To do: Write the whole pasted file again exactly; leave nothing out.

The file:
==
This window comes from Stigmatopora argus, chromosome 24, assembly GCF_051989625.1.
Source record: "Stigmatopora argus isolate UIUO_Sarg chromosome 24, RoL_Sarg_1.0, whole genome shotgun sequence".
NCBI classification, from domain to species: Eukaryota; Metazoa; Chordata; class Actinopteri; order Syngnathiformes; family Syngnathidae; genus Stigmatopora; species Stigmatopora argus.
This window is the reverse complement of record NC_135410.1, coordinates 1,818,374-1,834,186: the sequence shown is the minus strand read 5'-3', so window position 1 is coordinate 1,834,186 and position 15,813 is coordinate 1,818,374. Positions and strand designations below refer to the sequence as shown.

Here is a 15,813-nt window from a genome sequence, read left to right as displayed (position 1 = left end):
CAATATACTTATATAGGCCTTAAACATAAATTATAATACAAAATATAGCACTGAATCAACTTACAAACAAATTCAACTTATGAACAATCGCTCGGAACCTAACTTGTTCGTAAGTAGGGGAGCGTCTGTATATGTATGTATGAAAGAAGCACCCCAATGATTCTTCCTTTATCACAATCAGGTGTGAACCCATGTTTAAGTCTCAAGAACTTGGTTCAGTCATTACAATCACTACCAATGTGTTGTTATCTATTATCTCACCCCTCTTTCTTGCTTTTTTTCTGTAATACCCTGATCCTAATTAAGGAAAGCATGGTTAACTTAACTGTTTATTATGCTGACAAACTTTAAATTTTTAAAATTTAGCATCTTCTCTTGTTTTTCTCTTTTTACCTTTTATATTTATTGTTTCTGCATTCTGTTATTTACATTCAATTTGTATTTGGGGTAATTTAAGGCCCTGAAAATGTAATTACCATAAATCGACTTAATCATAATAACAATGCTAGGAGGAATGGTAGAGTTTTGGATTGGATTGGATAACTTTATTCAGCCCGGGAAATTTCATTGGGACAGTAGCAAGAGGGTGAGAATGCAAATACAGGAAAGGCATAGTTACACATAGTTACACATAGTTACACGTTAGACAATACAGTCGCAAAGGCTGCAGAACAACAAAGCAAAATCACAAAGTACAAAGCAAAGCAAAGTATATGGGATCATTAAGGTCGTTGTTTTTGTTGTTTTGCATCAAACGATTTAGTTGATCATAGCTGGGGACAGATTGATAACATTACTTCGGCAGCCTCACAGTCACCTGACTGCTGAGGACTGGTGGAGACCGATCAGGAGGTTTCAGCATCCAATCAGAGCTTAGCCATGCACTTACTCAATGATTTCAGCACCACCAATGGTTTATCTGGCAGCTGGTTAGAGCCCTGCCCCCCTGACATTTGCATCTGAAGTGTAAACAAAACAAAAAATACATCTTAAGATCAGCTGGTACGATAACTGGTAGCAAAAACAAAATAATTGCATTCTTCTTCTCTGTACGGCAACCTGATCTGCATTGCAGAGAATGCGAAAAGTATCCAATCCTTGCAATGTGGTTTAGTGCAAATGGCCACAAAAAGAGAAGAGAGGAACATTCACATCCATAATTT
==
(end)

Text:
This window comes from Stigmatopora argus, chromosome 24, assembly GCF_051989625.1.
Source record: "Stigmatopora argus isolate UIUO_Sarg chromosome 24, RoL_Sarg_1.0, whole genome shotgun sequence".
NCBI classification, from domain to species: Eukaryota; Metazoa; Chordata; class Actinopteri; order Syngnathiformes; family Syngnathidae; genus Stigmatopora; species Stigmatopora argus.
This window is the reverse complement of record NC_135410.1, coordinates 1,818,374-1,834,186: the sequence shown is the minus strand read 5'-3', so window position 1 is coordinate 1,834,186 and position 15,813 is coordinate 1,818,374. Positions and strand designations below refer to the sequence as shown.

Here is a 15,813-nt window from a genome sequence, read left to right as displayed (position 1 = left end):
CAATATACTTATATAGGCCTTAAACATAAATTATAATACAAAATATAGCACTGAATCAACTTACAAACAAATTCAACTTATGAACAATCGCTCGGAACCTAACTTGTTCGTAAGTAGGGGAGCGTCTGTATATGTATGTATGAAAGAAGCACCCCAATGATTCTTCCTTTATCACAATCAGGTGTGAACCCATGTTTAAGTCTCAAGAACTTGGTTCAGTCATTACAATCACTACCAATGTGTTGTTATCTATTATCTCACCCCTCTTTCTTGCTTTTTTTCTGTAATACCCTGATCCTAATTAAGGAAAGCATGGTTAACTTAACTGTTTATTATGCTGACAAACTTTAAATTTTTAAAATTTAGCATCTTCTCTTGTTTTTCTCTTTTTACCTTTTATATTTATTGTTTCTGCATTCTGTTATTTACATTCAATTTGTATTTGGGGTAATTTAAGGCCCTGAAAATGTAATTACCATAAATCGACTTAATCATAATAACAATGCTAGGAGGAATGGTAGAGTTTTGGATTGGATTGGATAACTTTATTCAGCCCGGGAAATTTCATTGGGACAGTAGCAAGAGGGTGAGAATGCAAATACAGGAAAGGCATAGTTACACATAGTTACACATAGTTACACGTTAGACAATACAGTCGCAAAGGCTGCAGAACAACAAAGCAAAATCACAAAGTACAAAGCAAAGCAAAGTATATGGGATCATTAAGGTCGTTGTTTTTGTTGTTTTGCATCAAACGATTTAGTTGATCATAGCTGGGGACAGATTGATAACATTACTTCGGCAGCCTCACAGTCACCTGACTGCTGAGGACTGGTGGAGACCGATCAGGAGGTTTCAGCATCCAATCAGAGCTTAGCCATGCACTTACTCAATGATTTCAGCACCACCAATGGTTTATCTGGCAGCTGGTTAGAGCCCTGCCCCCCTGACATTTGCATCTGAAGTGTAAACAAAACAAAAAATACATCTTAAGATCAGCTGGTACGATAACTGGTAGCAAAAACAAAATAATTGCATTCTTCTTCTCTGTACGGCAACCTGATCTGCATTGCAGAGAATGCGAAAAGTATCCAATCCTTGCAATGTGGTTTAGTGCAAATGGCCACAAAAAGAGAAGAGAGGAACATTCACATCCATAATTT